Rex and Arun, I once heard a doctor begin a speech with the strange comment, "I have Great News. More and more people are dying of cancer every year." He then went on to explain that this was goodnews because cancer was an "old-age" death in general, and the increase in the number of deaths by cancer was a symptom that we were NOT being killed by something else. So what has that got to do with the question?? Well, I think one of the signs of our success in Mathematics and Science Education, is the number of weak kids who stay in longer than they once did. This means in Alg II the number of kids who "don't remember" the distance formula is greater than it was, and the whole process seems a little slower, and harder on the teacher. The same effect has happened at the college level I assume. We have been so successful at selling the "Math and Science is important" message, that kids stay longer, and yes, the average level of the class may be slipping a little. I don't believe this is the only reason, but I do think it is part of the "problem". In trying to keep more kids in math, we may have lowered our sights on one end a little. With greater pressure for more kids to go to college we may have "relaxed" our grading a little. In using calculators to help weaker kids see more difficult ideas of mathematics we may have facilitated their developing weaknesses in calculation, and the general de-emphasis of memorization and rote learning may have decreased the average ability to do synthetic manipulations. So what is the solution???? depends on what you want to achieve... if you want Higher skills in Calculus, weed out more in Alg I and Alg II and Pre-calc... but if you want more kids to Stay in math and science, and you want ALL of them to have a meaningful education, then we still have some bugs to work out about how we sustain weak students growth and still challenge strong students adequately. That will always be a judgement call for every teacher and will change from year to year. There isn't an easy answer, but BETTER is is not achieved with easy answers. Tell 'em I told you so.... Pat Ballew Misawa, Jp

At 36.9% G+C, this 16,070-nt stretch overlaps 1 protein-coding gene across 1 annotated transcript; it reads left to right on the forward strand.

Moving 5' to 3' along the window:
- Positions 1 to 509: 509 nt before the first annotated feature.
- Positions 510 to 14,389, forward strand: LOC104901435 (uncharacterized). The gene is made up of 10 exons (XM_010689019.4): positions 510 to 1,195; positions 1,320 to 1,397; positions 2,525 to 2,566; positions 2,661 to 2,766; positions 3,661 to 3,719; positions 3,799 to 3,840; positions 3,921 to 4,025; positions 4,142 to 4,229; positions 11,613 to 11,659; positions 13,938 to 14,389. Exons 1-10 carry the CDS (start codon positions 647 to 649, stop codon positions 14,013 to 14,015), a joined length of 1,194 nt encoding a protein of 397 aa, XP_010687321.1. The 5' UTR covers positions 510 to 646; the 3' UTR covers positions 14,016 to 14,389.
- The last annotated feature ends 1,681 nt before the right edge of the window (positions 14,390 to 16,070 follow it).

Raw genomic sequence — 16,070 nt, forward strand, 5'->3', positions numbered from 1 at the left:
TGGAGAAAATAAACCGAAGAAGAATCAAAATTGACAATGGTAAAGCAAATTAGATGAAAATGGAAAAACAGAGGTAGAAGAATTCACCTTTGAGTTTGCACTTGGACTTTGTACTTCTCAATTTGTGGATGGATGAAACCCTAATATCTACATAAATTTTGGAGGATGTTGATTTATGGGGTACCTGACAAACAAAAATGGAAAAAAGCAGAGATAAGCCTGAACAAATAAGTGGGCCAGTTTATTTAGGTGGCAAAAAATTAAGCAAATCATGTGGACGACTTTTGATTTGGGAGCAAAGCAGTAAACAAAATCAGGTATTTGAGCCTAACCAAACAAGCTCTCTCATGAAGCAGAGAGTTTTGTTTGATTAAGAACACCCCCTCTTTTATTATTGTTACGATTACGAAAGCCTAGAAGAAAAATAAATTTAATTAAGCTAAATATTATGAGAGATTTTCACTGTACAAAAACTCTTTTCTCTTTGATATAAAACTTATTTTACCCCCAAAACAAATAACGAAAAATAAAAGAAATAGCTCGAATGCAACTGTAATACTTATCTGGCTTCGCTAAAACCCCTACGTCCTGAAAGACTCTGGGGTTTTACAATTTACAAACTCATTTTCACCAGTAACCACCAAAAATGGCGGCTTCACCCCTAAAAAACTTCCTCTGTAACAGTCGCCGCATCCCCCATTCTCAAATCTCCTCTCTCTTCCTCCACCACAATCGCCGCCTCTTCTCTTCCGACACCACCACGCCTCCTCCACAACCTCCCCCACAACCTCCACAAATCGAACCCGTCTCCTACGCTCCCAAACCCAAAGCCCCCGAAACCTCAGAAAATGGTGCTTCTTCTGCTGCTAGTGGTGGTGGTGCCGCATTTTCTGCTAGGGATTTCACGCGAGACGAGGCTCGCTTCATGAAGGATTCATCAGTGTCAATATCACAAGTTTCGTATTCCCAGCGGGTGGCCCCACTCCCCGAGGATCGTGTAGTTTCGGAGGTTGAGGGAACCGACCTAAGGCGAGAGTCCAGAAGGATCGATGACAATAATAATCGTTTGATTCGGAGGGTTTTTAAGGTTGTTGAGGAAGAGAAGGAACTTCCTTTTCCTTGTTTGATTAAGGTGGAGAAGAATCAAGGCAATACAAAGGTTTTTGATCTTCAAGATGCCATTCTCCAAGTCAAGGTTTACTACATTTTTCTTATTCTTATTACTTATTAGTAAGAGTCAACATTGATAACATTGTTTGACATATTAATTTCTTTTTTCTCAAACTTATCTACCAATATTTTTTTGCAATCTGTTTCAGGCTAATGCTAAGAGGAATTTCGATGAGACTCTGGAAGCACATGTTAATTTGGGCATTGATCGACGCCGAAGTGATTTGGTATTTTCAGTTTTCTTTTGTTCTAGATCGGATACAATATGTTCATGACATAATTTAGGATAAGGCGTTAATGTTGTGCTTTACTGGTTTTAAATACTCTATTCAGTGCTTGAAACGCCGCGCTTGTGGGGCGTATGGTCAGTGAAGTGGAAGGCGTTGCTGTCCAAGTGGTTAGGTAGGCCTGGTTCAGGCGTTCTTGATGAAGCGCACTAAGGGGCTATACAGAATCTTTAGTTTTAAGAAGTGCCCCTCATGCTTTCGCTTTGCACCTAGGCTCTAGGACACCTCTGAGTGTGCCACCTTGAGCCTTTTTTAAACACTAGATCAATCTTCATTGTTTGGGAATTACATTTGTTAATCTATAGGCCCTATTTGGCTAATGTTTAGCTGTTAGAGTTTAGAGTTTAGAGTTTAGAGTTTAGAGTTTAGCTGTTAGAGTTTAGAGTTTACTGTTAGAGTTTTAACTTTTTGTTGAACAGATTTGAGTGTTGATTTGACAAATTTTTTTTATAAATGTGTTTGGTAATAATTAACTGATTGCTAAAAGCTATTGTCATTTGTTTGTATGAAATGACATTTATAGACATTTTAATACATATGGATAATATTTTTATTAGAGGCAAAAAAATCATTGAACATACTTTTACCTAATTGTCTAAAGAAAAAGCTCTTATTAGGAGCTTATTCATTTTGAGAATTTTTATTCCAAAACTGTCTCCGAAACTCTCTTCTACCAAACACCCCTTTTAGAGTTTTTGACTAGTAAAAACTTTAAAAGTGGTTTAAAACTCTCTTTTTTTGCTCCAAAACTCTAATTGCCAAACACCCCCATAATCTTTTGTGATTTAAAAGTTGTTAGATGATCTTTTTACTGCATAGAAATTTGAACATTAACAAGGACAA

______________________________ Reply Separator _________________________________ Subject: Re: Calculator story Author: Arun Gupta <firstname.lastname@example.org> at EDU-INTERNET Date: 1/14/98 11:28 PM
Rex Boggs asks :
Arun, what was the reason they gave for this preceived drop in 'academic ability', with the students' abilities dropping year after year? After all, these students would have been following a traditional syllabus, as they were pre-calculator at the time when they were learning arithmetic, likewise they were pre-Standards. And even if they weren't entirely pre-calculator, I would have imagined that the 'pick of cream of the high-school crop' would have kno n their tables and been able to multiply and divide multi-digit numbers.
*** No reasons given, they merely noted the symptom -- falling academic standards. Physicists tend to be cautious in attributing causes.